“By combining high versatility with efficiency, we can help our customers meet end users’ demands for greater product differentiation,” Sidel’s representative says. “This goal can be achieved by building machine intelligence into equipment in the form of features such as prediction, aided guidance and self-adjustment, in addition to advancing filling operations. Self-adjustment, for instance, allows the machine to correct itself independently from human intervention when data shows that its production values are out of range, as well as when manufacturing parameters should change based on new production needs.”

Jeremy Anderson, president of Process and Data Automation, a member of the KRONES Group, details how the company designs systems around IoT attributes.

“[F]or can filling, it is becoming more popular to discuss having two seamers blocked to one can filler to help in changing over times for lid diameter changes.”

— Barry Fenske, technical sales of the filling division at Krones Inc.

“Our Connected Line is designed with IoT in mind for the beverage and liquid food sectors, which includes filling and seaming operations,” he says. “By enabling a bridge between intelligent devices on the plant floor through to the cloud, Krones is paving a path where previously hidden data is exposed and analyzed by the client and Krones alike. This concept enables our artificial intelligence solutions ― Linatronic AI and Contiloop AI ― and Digital Support Services as part of the Krones Ecosystem.”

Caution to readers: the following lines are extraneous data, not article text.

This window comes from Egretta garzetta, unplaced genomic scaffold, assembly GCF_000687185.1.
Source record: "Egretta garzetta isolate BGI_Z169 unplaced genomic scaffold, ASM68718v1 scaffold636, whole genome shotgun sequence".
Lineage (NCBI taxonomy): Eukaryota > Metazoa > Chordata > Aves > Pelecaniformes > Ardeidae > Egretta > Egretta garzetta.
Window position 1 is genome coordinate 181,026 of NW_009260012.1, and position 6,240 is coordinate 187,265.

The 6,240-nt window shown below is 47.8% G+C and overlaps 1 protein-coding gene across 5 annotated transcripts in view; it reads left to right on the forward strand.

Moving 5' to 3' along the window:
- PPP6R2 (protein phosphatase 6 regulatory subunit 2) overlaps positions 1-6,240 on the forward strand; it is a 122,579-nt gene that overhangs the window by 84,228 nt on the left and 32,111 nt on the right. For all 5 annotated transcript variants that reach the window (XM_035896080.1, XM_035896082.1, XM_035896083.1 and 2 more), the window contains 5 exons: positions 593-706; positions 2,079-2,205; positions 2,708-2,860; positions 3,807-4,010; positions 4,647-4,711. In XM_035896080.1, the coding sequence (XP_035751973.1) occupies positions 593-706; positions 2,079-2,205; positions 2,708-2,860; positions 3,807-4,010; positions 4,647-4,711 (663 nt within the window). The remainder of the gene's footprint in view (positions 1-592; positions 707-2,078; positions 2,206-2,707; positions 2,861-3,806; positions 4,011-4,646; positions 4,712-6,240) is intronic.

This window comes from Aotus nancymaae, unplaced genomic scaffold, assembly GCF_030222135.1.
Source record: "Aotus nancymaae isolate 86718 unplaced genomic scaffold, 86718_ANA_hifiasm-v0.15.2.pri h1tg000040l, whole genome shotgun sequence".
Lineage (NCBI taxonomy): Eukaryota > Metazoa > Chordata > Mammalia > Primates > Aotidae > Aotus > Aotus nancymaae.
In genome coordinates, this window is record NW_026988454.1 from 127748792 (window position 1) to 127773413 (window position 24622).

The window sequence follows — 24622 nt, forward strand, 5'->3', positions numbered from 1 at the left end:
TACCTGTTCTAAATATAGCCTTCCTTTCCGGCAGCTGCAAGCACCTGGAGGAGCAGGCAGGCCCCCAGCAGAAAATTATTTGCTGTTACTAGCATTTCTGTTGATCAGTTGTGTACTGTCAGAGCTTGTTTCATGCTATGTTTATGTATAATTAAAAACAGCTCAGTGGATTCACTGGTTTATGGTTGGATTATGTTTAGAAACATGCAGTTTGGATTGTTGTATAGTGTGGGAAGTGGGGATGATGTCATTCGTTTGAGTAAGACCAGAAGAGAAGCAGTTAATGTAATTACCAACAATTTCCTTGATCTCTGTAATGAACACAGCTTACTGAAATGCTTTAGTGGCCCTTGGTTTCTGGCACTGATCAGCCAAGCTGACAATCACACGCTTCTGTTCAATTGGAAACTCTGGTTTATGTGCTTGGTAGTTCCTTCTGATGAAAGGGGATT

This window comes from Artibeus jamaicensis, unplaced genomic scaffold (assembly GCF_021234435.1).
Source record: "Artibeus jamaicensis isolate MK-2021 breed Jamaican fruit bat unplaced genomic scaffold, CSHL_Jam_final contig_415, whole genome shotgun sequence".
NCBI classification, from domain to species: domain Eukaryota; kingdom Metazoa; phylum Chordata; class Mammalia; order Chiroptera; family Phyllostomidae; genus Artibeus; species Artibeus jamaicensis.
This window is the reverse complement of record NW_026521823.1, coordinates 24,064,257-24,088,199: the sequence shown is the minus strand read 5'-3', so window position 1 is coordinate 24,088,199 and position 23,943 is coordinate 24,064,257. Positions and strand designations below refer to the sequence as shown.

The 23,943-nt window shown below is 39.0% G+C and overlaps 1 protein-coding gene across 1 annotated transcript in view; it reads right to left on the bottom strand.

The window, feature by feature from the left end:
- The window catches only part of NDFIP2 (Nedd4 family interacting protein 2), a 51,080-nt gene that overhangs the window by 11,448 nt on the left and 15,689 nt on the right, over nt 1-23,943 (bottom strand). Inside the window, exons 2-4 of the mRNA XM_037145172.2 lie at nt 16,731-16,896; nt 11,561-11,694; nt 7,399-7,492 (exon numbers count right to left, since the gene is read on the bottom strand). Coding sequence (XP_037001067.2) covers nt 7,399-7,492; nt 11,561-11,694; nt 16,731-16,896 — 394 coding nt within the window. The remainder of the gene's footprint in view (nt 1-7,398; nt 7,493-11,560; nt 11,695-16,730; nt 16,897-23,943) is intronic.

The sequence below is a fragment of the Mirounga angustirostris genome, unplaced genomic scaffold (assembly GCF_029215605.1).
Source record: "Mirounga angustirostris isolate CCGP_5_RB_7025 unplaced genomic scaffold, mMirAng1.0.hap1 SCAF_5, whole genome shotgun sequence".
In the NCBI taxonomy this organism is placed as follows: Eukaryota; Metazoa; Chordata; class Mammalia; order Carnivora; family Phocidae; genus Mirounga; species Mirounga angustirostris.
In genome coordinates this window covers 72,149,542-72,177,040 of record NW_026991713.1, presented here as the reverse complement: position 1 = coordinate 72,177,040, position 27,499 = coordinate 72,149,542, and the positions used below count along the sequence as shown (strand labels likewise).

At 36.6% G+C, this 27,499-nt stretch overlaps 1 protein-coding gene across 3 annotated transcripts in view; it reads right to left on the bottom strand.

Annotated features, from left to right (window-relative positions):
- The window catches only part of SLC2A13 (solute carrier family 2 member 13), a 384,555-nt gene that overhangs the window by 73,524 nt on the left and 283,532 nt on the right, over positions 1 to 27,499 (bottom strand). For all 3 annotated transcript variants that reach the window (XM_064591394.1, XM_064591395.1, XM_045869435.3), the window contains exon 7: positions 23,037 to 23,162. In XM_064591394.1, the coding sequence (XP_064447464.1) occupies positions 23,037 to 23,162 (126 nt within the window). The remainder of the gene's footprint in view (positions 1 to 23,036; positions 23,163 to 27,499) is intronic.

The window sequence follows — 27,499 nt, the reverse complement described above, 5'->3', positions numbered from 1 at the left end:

Future plans
As the beverage market sees new age products move into can packaging, this might prompt OEMs to take this into consideration with future solutions.

“More sensitive beverages are moving into cans,” Fenske says. “Beverages that normally are packaged by aseptic PET lines might move their way to cans. Thus, an aseptic can filler/seamer will need to be developed.”

Sidel’s representative highlights the growth of hybrid beverages.

“We are witnessing a blurring of beverage categories with a heightened interest in hybrid or fusion drinks, such as fruit juice mixed with tea, as well as with sparkling water,” the representative says. “Innovations in terms of carbonation, flavor, and functional enhancements, in addition to packaging, are being introduced to compete with other soft drinks categories.

“Alongside this, we are seeing some ‘mouthfeel’ innovations, using nitro cans, and adding viscosity through purees and jellies,” they continue. “On the alcoholic beverage side, we are supporting craft breweries and hard seltzer producers who wish to further differentiate and meet new consumers’ demands.”

Given this diversified future, can filling and seaming equipment will continue to adapt these beverage models.

“In respect of can fillers and seamers we’re already on a journey,” Sidel’s representative says. “It requires us to support customers and fulfill their need to be more flexible, digitally advanced and meet more demanding sustainable goals.” BI